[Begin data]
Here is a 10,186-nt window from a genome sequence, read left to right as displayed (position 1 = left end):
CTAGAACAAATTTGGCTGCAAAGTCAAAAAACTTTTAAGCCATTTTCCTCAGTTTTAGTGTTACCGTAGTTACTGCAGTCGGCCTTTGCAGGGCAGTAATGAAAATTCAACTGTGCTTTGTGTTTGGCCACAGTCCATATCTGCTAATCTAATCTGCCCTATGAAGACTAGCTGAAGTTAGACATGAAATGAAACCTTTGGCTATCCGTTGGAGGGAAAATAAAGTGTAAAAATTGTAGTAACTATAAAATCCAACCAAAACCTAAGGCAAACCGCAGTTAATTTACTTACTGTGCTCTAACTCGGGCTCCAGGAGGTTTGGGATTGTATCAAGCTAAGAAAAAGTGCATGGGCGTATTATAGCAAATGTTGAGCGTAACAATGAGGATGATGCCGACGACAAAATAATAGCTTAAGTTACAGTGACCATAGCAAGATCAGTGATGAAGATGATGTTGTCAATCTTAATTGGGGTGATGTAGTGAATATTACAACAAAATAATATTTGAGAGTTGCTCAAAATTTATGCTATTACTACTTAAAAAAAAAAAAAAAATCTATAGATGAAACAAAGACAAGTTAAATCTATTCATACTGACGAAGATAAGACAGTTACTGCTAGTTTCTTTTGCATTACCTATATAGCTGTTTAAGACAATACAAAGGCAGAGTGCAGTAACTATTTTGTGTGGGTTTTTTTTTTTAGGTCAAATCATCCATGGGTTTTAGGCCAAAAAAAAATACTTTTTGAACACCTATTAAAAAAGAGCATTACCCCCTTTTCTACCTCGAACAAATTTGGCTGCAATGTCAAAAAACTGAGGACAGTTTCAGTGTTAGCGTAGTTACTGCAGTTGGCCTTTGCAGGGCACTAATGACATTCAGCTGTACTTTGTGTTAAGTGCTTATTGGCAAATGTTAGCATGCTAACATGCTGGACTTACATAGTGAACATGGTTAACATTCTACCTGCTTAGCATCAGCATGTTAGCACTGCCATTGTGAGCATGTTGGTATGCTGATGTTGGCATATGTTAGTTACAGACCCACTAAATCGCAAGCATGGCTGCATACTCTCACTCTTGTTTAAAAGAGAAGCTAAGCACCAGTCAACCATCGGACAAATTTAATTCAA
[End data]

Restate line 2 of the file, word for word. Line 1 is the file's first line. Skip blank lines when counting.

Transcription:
CTAGAACAAATTTGGCTGCAAAGTCAAAAAACTTTTAAGCCATTTTCCTCAGTTTTAGTGTTACCGTAGTTACTGCAGTCGGCCTTTGCAGGGCAGTAATGAAAATTCAACTGTGCTTTGTGTTTGGCCACAGTCCATATCTGCTAATCTAATCTGCCCTATGAAGACTAGCTGAAGTTAGACATGAAATGAAACCTTTGGCTATCCGTTGGAGGGAAAATAAAGTGTAAAAATTGTAGTAACTATAAAATCCAACCAAAACCTAAGGCAAACCGCAGTTAATTTACTTACTGTGCTCTAACTCGGGCTCCAGGAGGTTTGGGATTGTATCAAGCTAAGAAAAAGTGCATGGGCGTATTATAGCAAATGTTGAGCGTAACAATGAGGATGATGCCGACGACAAAATAATAGCTTAAGTTACAGTGACCATAGCAAGATCAGTGATGAAGATGATGTTGTCAATCTTAATTGGGGTGATGTAGTGAATATTACAACAAAATAATATTTGAGAGTTGCTCAAAATTTATGCTATTACTACTTAAAAAAAAAAAAAAAATCTATAGATGAAACAAAGACAAGTTAAATCTATTCATACTGACGAAGATAAGACAGTTACTGCTAGTTTCTTTTGCATTACCTATATAGCTGTTTAAGACAATACAAAGGCAGAGTGCAGTAACTATTTTGTGTGGGTTTTTTTTTTTAGGTCAAATCATCCATGGGTTTTAGGCCAAAAAAAAATACTTTTTGAACACCTATTAAAAAAGAGCATTACCCCCTTTTCTACCTCGAACAAATTTGGCTGCAATGTCAAAAAACTGAGGACAGTTTCAGTGTTAGCGTAGTTACTGCAGTTGGCCTTTGCAGGGCACTAATGACATTCAGCTGTACTTTGTGTTAAGTGCTTATTGGCAAATGTTAGCATGCTAACATGCTGGACTTACATAGTGAACATGGTTAACATTCTACCTGCTTAGCATCAGCATGTTAGCACTGCCATTGTGAGCATGTTGGTATGCTGATGTTGGCATATGTTAGTTACAGACCCACTAAATCGCAAGCATGGCTGCATACTCTCACTCTTGTTTAAAAGAGAAGCTAAGCACCAGTCAACCATCGGACAAATTTAATTCAA